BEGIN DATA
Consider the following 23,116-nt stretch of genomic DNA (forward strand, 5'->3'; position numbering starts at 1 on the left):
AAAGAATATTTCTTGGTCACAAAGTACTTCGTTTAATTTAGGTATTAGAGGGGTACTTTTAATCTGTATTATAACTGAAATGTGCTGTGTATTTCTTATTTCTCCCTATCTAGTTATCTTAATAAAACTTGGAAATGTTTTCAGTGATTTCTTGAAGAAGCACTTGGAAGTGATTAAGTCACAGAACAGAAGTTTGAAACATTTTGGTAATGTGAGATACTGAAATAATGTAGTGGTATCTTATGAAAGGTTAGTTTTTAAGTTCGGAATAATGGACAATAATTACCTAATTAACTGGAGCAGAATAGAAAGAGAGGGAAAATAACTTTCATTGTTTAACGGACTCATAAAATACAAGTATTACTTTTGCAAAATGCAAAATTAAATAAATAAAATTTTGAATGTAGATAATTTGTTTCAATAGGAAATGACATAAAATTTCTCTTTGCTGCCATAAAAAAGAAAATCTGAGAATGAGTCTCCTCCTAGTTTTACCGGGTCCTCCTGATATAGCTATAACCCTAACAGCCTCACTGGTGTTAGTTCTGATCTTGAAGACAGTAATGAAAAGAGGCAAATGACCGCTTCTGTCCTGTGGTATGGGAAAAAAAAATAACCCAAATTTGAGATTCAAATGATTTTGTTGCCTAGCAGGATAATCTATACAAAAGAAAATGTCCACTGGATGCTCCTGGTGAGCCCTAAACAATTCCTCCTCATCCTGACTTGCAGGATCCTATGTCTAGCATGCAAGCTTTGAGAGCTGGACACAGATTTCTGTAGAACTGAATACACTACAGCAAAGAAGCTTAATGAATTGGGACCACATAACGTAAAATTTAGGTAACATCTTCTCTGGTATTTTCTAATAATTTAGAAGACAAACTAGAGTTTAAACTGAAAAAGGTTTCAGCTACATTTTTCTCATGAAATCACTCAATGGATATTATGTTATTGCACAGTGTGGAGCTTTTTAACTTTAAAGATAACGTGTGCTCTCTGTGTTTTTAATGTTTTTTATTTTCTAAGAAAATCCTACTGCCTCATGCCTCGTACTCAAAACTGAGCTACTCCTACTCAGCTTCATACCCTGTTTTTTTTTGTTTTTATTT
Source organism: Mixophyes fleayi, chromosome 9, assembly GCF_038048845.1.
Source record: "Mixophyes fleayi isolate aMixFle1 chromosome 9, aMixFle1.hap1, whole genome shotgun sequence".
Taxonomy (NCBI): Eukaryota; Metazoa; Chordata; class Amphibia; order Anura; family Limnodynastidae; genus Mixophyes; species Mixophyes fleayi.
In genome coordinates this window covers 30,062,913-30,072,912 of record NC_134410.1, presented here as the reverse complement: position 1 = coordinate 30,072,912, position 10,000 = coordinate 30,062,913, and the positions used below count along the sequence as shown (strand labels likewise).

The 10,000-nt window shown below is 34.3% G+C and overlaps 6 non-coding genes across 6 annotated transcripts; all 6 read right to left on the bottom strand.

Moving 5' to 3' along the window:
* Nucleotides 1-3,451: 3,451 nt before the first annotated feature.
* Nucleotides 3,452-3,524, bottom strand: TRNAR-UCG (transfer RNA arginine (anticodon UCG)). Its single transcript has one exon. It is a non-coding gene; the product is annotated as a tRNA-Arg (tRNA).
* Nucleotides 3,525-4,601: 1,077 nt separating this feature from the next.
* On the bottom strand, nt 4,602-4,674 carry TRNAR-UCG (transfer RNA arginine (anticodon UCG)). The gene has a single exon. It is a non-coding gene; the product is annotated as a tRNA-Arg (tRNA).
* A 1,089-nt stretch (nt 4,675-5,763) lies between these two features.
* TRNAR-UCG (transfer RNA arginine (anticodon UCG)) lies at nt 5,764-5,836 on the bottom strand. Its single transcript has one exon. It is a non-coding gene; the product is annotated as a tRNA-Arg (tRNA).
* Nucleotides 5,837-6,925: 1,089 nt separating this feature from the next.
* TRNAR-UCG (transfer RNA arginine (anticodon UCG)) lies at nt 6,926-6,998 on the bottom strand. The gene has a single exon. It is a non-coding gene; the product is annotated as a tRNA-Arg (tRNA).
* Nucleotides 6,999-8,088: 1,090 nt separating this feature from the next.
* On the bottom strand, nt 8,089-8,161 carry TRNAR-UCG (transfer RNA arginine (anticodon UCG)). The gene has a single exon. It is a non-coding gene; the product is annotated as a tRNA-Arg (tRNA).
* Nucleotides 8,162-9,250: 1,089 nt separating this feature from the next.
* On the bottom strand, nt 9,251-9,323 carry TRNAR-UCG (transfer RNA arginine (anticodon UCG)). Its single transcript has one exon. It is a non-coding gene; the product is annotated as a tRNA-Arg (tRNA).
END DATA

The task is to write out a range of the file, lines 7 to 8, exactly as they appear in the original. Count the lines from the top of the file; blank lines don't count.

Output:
The 10,000-nt window shown below is 34.3% G+C and overlaps 6 non-coding genes across 6 annotated transcripts; all 6 read right to left on the bottom strand.

Moving 5' to 3' along the window: